Ukraine just legalized Bitcoin and other cryptocurrencies after Parliament overwhelmingly passed a new digital asset law. The bill was passed in a near-unanimous vote on Wednesday and will shortly be signed by President Volodymyr Zelensky.
The main purpose of this bill is to provide clarification on the virtual asset and protect those who own bitcoin, as it wasn’t previously officially legal or illegal in the country. Though not illegal, Ukrainian law enforcement agencies treated bitcoin and other virtual currencies as a scam, resulting in bitcoin businesses getting raided.
Ukraine is the latest in a string of nations that have moved to integrate Bitcoin into the economy, and this comes in following El Salvador’s move to adopt Bitcoin as legal tender. The bill, which was originally crafted in September 2020, provides greater protections for investors and businesses alike against fraud. Ukraine’s Minister of Digital Transformation, Mykhailo Fedorov, said that more locals would invest in Bitcoin if cryptocurrency is made legal and therefore safer.
Courts can properly protect individuals and businesses now that this bill has been passed, since it provides tax clarity and officially allows Bitcoin businesses to operate within the country. It also sets some guidelines for how Ukraine may try and regulate bitcoin more in the coming future.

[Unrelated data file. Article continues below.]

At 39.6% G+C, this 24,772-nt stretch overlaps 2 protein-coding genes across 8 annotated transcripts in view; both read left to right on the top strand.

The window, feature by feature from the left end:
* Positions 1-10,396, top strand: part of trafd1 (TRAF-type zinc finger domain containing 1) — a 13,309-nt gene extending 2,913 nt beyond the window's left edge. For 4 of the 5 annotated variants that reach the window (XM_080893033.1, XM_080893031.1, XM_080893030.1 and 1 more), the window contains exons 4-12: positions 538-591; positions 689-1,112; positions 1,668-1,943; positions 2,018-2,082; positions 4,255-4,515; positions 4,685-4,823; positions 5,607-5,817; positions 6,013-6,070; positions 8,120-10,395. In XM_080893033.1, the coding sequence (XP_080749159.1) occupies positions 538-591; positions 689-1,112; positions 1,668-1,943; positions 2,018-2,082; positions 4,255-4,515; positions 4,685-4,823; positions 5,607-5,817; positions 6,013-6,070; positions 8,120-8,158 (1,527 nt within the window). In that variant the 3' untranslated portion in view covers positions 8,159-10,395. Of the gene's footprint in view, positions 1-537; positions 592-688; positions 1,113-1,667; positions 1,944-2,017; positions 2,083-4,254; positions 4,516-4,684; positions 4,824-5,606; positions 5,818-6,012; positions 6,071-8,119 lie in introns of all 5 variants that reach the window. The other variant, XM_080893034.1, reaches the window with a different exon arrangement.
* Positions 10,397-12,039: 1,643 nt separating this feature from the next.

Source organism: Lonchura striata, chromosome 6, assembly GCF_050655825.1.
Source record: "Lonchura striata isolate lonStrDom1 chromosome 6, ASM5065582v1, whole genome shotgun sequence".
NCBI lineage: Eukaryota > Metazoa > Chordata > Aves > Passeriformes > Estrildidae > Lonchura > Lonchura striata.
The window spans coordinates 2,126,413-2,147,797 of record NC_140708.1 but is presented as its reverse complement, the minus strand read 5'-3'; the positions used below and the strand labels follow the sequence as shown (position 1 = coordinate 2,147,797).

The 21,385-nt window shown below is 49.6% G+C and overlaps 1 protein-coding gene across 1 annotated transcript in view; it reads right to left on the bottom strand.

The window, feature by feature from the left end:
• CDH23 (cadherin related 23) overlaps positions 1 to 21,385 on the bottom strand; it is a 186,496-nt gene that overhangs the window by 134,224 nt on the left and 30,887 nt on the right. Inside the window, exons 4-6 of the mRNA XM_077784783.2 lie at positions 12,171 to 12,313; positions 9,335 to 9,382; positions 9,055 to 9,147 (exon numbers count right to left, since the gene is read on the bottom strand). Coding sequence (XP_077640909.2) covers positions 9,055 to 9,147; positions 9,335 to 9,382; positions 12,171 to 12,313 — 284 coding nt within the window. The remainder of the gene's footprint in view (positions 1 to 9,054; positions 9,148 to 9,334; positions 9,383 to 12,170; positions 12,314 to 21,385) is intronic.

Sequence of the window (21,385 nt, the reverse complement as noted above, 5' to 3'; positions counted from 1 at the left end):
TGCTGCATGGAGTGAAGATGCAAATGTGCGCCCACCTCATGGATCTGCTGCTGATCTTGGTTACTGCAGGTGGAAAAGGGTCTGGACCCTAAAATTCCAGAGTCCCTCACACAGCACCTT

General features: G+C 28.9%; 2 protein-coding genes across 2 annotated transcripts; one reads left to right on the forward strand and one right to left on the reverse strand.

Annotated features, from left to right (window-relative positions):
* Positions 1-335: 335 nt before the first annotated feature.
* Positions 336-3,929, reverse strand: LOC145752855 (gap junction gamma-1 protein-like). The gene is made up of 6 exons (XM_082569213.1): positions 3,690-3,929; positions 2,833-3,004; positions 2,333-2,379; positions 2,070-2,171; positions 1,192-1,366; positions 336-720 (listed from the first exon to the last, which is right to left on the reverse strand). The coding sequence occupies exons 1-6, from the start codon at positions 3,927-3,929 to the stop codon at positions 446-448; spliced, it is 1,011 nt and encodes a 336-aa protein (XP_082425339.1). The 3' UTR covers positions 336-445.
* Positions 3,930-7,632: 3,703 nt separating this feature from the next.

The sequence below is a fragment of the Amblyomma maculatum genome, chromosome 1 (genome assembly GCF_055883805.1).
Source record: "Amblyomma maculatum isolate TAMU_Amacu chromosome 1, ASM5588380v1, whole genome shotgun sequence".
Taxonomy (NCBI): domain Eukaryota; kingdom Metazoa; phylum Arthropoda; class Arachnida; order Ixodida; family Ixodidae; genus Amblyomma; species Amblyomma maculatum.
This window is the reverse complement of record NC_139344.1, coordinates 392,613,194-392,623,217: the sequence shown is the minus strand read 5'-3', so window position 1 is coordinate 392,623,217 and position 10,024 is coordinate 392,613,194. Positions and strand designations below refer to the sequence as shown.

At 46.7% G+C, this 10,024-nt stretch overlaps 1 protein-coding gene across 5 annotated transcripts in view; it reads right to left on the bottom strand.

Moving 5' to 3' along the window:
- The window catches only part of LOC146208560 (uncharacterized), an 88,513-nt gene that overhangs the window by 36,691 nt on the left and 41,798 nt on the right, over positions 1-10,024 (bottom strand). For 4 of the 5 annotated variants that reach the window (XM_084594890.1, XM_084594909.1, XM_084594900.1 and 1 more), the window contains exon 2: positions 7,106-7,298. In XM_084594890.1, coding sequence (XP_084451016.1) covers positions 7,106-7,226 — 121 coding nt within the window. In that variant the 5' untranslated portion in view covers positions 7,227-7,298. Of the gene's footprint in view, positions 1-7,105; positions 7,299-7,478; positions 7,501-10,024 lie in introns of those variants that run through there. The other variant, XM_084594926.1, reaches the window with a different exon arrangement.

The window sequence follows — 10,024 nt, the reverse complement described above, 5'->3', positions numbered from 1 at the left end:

The country plans to open up the cryptocurrency market to businesses and investors by 2022. Ukraine’s Minister of Digital Transformation, Mykhailo Fedorov, also recently said the country was modernising its payment market so that its National Bank could issue digital currency. This bill gives the citizens permission to own and trade bitcoin and other cryptocurrencies on exchanges. The bill also gives clarity on wallets and what private keys are.
Before the bill, Ukrainians were largely given mixed signals on dealing with Bitcoin and other cryptocurrencies. Investors have been free to trade on cryptocurrency exchanges. At the same time, businesses and trading platforms were regarded as suspicious by the authorities.
If anything, cryptocurrency businesses have been the target of unjustified raids in which equipment has been seized by Ukraine’s law enforcement authority, which has been known to doubt the validity of digital assets. Apart from Ukraine and El Salvador, Cuba and Germany have also made strides. Panama is expected to be the next country to regulate cryptocurrencies as it is currently considering a draft law.